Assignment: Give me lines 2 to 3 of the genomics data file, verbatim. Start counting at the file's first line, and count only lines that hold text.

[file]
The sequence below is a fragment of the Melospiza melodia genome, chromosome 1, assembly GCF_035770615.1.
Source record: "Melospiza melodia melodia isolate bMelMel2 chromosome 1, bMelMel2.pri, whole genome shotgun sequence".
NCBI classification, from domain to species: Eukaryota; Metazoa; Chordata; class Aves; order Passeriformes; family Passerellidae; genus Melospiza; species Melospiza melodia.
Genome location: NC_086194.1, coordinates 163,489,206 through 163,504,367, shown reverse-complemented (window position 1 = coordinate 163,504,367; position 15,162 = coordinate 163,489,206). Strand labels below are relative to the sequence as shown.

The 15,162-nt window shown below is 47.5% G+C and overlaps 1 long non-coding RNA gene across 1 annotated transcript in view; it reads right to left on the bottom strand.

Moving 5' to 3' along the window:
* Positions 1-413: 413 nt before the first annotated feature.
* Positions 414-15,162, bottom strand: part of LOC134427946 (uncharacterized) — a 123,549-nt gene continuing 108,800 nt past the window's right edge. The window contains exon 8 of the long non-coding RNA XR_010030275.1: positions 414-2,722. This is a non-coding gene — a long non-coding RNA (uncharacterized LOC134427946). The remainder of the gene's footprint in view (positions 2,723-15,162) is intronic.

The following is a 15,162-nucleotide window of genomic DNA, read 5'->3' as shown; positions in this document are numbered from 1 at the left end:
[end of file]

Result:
Source record: "Melospiza melodia melodia isolate bMelMel2 chromosome 1, bMelMel2.pri, whole genome shotgun sequence".
NCBI classification, from domain to species: Eukaryota; Metazoa; Chordata; class Aves; order Passeriformes; family Passerellidae; genus Melospiza; species Melospiza melodia.